Podcast: Mountains and Molehills with Tracey Holloway

How do we take on big challenges, like increasing representation of women in STEM? This week, Tracey Holloway, Gaylord Nelson Distinguished Professor of Environmental Studies & Atmospheric and Oceanic Sciences at the University of Wisconsin–Madison, shows us how to conquer the highest peaks by taking on each little hill at a time.

Holloway shares her experiences in studying the earth from space with NASA, writing down unwritten rules for others to follow, and her own choices as a professor, mother, and mentor. Finally, Holloway also touches on her roles with the Earth Science Women's Network and Science Moms, just two vehicles she uses to build communities that can move mountains together.

Listen right now on SpotifyApple Podcasts, Google Podcasts, Youtube or anywhere podcasts are found. Or you can listen below!

Hosts: Michelle Chung and Mary Riker
Producers: Michelle Chung, Mary Riker, Mark E. Griffin
Editors: Michelle Chung, Mary Riker, Mark E. Griffin

Music composed and performed by: Mark E. Griffin


Michelle Chung: Hey, Meg. Do you ever feel like your life is made out of mountains or molehills?

Mary Riker: I think it depends on what kind of mindset I'm in and how I approach a certain type of problem. As a student, there are many things in my life that I have to juggle on a daily basis with classes work, you know, my my friends, my family, my emotional connections, my mental health. I think the way you think about approaching each of those things makes them either a mountain or a molehill.

And a lot of it depends on how you feel a certain day. And in this discussion with Tracey Holloway, she talks about how the issues for women are actually usually molehills, but sometimes we make them into mountains. She talked about solving small problems to tackle an overall problem of the lack of representation for women in certain spaces in science.

Michelle Chung: And that's part of the solution, is that we have to change our mindset in how we think of these problems first in order to even think of them as approachable.

Mary Riker: And she has seen this in her own life by creating different connections for herself and exploring many different options to see what might actually be a mountain and what actually might be a molehill, you know? Mm hmm. I think that helps us tackle these issues.


Michelle Chung: Welcome to Propelling Women in Power, a podcast about the careers of women in energy at the Wisconsin Energy Institute on the UW–Madison campus and our sister institution, the Great Lakes Bioenergy Research Center.

Mary Riker: I am Meg Riker and I am a junior undergraduate student studying civil engineering. I am a science writer intern with a passion for meeting people from different scientific disciplines and sharing their stories.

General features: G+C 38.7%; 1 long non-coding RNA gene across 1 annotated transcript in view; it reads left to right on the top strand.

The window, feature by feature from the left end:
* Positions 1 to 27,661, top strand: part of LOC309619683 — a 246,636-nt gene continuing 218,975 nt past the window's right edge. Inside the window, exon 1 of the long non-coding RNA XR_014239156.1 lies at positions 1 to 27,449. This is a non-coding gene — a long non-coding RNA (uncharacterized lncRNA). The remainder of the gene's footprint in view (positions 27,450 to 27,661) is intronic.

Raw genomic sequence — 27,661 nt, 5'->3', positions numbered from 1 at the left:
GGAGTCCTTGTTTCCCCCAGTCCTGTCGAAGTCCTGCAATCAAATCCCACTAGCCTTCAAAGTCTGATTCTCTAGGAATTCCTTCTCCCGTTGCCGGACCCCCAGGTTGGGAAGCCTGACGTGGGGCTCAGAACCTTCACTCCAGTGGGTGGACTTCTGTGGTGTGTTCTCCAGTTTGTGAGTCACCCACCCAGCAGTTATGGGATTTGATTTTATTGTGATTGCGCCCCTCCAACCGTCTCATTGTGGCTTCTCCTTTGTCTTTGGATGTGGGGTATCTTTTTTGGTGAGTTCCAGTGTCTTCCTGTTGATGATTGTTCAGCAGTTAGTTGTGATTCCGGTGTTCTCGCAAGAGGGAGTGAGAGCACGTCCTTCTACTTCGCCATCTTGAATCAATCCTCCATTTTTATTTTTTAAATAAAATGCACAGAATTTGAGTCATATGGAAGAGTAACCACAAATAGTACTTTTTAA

Michelle Chung: And I'm Michelle Chung, a senior undergraduate student studying biology and environmental studies. I love finding fun ways to highlight the research and people here at WEI and GLBRC.

Mary Riker: Here we talk about women scientists and engineers, career paths, the obstacles they have faced, and most importantly, their advice for young women, scientists and engineers.

Michelle Chung: It is our goal to highlight their individual experiences, mentors and work life balance while seeking advice for young women in science and asking the question Who and what facilitated your success? Today we're speaking with Tracey Holloway. Tracey is the Gaylord Nelson distinguished professor at the University of Wisconsin-Madison and is jointly appointed in the Nelson Institute for Environmental Studies and the Department of Atmospheric and Oceanic Sciences.

She is a team leader for the National Health and Air Quality Applied Science Team and has also helped found the Earth Science, Women's Network and Science-a-thon. Let's listen in to our conversation with Tracey.


Tracey Holloway: I'm a professor here at Wisconsin, and I've been here for almost 20 years. I was actually hired in 2003 as part of an initiative on energy. Usually professors are hired within an individual department, but in the early 2000, the University of Wisconsin tried something new, which was hiring groups of faculty. They called them clusters around themes. And the first theme they ever hired around was energy.

And that was how I came here. And I applied for the job while I was in graduate school. And, you know, it really seemed like a dream job to be at the University of Wisconsin. And it has been a dream. I love working here as a faculty member, and I do research related to air quality and links with energy, links with public health and links with climate change.

Michelle Chung: Could you tell me a little bit more about the research that you do?

Tracey Holloway: Yeah. So right now there's two main areas in the work that I do. One is how can we make satellite data measurements of chemicals in the air more useful to decision makers, whether those are state level environmental agencies or the World Health Organization or city sustainability managers. And I lead the team for NASA trying to make these billions of dollars worth of satellite information relevant to on the ground decision making in air and health.